Three movements from Petrushka Stravinsky
(1882 – 1971)
Following his great success of The Firebird, Igor Stravinsky completed the ballet Petrushkain 1911 for Diaghilev, and the Russian Ballet. Three Movements from Petrushkafor solo piano were composed ten years later for his friend, pianist Arthur Rubinstein, and are dedicated to him. Stravinsky is very explicit in stating that the movements are not transcriptions. He was not trying to reproduce the sound of the orchestra, but instead wished to compose a score which would be essentially pianistic even though its musical material was drawn directly from the ballet. Stravinsky also wanted to create a work which would encourage pianists to play his music, but it should be one in which they could display their technique, an objective he amply achieved.
Chaconne Bach arr. Busoni
(1685 – 1750) (1866 – 1924)
Although a world-famous pianist, piano teacher of renown, and composer, Ferrucio Benvenuto Busoni is today perhaps best known as a transcriber for piano of great works from earlier periods. This Chaconnecomes from the Partita number 2 in D minor for solo violin, written soon after the death of Bach’s first wife Barbara, and was played for us in 1998 by Stephen Bingham. Many have seen in this marvelous music deep mourning, and reconciliation. Busoni’s version goes far beyond the original, exploring to the utmost the sonority and resources of the grand piano, so that the piece is a re-imagination rather than a strict transcription.
Ballade no. 2 Chopin
Three Nocturnes op. 9 (1810 – 1849)
Andante Spianato and Polonaise Brillante
In 1830 Chopin had moved from his native Warsaw to Paris, where he established himself as pianist and composer. He was recognised for his originality and deep national feeling, given rein in the many mazurkas and polonaises which he produced, and became a notable figure in the musical life of the French capital of King Louis Phillipe.
Chopin may be credited as the inventor of the ballade, one of the favourite idioms of nineteenth century music. It seems the ultimate shape of the second Ballade, written in 1838, was conceived in Majorca, where Chopin was living with Georges Sand. The music contrasts a soft and tuneful sicilianawith the music of a demonic presto con fuoco. From a few years earlier, the three nocturnes – a form which has become synonymous with Chopin, though he was not the first to exploit it – were dedicated to Madame Camille Pleyel, the wife of the head of the Parisian firm of piano makers, to whose instruments with a singing tone and easy touch Chopin owed much. The Andante Spianato(spianato meaning even or smooth) and the Polonaise BrillanteChopin first performed in Paris in 1835, with the polonaise accompanied by orchestra, although the piano part is often played alone.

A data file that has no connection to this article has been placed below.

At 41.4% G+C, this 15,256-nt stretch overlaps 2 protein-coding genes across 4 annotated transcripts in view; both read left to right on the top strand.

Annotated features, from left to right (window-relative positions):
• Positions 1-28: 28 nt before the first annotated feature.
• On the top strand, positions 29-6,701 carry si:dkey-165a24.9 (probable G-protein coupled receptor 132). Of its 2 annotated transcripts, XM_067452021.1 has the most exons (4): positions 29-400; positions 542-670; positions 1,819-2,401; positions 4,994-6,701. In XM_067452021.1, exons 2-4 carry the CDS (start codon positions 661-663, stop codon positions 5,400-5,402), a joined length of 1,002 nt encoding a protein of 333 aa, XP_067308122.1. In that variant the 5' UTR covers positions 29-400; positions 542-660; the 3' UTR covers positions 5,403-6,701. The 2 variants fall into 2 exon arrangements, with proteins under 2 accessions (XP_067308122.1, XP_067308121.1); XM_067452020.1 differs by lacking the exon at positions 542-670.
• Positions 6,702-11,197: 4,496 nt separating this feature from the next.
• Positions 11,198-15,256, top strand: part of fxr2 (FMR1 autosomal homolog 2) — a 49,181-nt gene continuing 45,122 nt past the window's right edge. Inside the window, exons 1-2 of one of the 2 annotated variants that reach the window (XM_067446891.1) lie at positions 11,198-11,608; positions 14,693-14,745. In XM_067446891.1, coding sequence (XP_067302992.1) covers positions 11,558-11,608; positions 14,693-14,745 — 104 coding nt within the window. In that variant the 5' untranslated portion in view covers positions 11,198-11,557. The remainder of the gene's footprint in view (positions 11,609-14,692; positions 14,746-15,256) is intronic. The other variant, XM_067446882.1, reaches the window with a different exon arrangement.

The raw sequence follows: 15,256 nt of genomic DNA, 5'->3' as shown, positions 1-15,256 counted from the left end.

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Murray and Kathryn:
Fantasy in F minor D940 op. 103 Schubert
Allegro molto moderato (1797 – 1828)
Scherzo and trio: Allegro vivace
Finale: Allegro molto moderato
This Fantasy for four hands at one piano was written in the last year of Schubert’s life, and has been acclaimed as among his greatest and most original works for piano. Although in four inter-related movements, these are played without a break, and it thus forms a bridge between the traditional sonata form and the essentially free tone-poem. Schubert had recently heard Paganini play, and this is said to have inspired the slow movement. The piece was intended for Countess Karoline Esterhazy and was dedicated to her, though Schubert is reputed to have said that in reality all his work was dedicated to her, such was his (unrequited) love. Schubert himself played it with his friend Franz Lachner, to a delighted Eduard Bauernfeld, a librettist who was also a dear friend, though it was only published after Schubert’s death.
Rapsodie Espagnole Ravel
Prélude a la nuit (1875 – 1937)
Ravel was born in the French Pyrenees, and his mother was a Spanish-speaking Basque, so that although the family soon moved to Paris, it is not surprising that he drew so much on his Spanish background. The origins of the Rapsodie Espagnolelie in the Habanera, composed for two pianos in 1895, but the full orchestral version was written in 1907. Ravel, however, was such a consummate composer that each version seems as though it had originally been conceived for the given instrumentation. Prélude à la nuitis all atmosphere over a slow, soft, but persistent descending ostinato. Malagueñais based on a type of fandango danced in Malaga, in southern Spain. The Habanerais a slow Cuban dance which Bizet had imported to Seville for Carmen. The final Feriais a brilliant festival, complete with castanets.
All tonight’s music is a first performance for ACMC